Bronze Age raft returns to Brigg after 40 years

The 3,000-year-old flat-bottomed oak boat was found in Brigg

The remains of a Bronze Age raft have returned to a North Lincolnshire town after they were stored away in London for nearly 40 years.

The 3,000-year-old flat-bottomed oak boat was discovered in Brigg by workmen digging for clay in the 1880s.

Archaeologists excavated the 18ft (5.5m) long raft in the 1970s and it has since been kept in storage at the National Maritime Museum in London.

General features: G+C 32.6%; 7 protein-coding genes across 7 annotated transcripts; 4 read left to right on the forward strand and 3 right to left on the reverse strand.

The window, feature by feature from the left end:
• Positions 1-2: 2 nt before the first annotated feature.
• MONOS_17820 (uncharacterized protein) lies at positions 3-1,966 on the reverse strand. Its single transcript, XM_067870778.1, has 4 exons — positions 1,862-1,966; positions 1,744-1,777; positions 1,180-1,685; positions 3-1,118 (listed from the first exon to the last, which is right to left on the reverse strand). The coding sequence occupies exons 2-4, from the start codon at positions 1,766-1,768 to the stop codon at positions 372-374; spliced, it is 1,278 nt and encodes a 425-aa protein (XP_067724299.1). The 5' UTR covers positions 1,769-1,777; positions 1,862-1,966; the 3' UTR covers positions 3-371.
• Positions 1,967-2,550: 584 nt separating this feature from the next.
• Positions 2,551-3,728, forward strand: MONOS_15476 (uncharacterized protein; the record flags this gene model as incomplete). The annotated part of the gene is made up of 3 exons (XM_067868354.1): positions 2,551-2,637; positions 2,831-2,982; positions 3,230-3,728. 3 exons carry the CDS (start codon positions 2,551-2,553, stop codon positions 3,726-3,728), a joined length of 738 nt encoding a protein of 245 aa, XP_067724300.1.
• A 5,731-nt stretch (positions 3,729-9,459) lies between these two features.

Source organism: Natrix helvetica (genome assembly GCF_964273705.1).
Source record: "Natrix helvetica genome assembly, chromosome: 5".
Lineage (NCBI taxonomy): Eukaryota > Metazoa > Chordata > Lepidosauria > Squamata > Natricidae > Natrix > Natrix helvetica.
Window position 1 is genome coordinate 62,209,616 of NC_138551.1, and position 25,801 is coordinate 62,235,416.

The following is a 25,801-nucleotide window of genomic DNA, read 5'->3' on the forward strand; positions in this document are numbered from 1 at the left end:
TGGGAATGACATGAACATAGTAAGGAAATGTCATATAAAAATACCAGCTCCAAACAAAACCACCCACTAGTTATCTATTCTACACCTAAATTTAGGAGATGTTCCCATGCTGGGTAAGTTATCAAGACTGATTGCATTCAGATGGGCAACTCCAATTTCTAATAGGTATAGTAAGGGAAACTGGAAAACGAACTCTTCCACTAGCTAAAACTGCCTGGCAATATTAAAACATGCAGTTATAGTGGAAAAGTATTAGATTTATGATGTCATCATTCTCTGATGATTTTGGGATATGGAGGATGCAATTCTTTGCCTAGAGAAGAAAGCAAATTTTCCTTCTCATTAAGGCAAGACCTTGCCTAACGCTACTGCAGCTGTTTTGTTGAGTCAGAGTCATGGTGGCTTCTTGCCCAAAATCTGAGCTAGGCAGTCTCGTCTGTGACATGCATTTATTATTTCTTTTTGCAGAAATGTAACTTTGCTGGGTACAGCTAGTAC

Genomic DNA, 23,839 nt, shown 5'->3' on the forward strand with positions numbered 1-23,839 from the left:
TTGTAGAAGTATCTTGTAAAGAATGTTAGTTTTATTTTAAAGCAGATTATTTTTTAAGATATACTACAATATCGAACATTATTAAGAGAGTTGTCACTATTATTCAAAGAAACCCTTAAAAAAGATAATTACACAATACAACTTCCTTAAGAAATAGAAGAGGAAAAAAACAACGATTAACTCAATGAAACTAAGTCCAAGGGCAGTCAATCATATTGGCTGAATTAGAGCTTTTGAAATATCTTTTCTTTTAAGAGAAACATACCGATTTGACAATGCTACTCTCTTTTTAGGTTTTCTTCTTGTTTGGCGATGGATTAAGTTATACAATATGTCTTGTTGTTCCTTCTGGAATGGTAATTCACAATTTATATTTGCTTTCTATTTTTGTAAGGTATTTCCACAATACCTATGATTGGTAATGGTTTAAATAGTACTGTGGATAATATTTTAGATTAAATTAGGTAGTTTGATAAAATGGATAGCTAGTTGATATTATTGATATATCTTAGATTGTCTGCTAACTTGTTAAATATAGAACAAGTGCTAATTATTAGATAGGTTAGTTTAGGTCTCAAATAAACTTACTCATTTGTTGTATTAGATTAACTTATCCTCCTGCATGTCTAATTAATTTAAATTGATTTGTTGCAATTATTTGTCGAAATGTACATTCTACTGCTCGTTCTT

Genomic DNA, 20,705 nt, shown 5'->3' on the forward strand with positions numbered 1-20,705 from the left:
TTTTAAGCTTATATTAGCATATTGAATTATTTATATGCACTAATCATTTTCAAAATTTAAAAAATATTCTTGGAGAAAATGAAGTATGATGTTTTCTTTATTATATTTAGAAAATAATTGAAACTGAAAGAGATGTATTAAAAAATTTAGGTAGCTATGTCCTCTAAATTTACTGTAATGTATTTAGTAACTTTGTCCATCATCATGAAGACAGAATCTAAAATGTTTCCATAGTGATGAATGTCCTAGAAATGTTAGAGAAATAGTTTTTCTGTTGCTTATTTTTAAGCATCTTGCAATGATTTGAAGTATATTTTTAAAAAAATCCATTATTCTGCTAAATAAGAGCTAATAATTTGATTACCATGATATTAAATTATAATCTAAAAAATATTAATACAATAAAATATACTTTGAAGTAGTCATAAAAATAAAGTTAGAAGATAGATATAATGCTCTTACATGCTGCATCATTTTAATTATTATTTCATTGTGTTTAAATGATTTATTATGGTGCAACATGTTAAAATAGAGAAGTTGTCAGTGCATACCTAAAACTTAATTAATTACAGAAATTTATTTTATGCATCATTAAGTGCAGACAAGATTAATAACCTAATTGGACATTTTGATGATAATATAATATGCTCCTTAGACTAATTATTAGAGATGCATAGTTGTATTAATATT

The relic has been restored and is expected to be unveiled in May.

Councillor Rob Waltham, chairman of Brigg Heritage Centre, said: "It's amazing that we've got it back.

"The work has been going on with the York Archaeological Trust to bring it back to how it is now.

"The great buzz for me is the town's children will be able to get a glimpse of what the area used to be 3,000 years ago."

Work is taking place to put the raft, which dates back to 760 BC, on display at the Brigg Heritage Centre in a £40,000 purpose-built case.

It is expected to be formally unveiled on 10 May by MP Andrew Percy.

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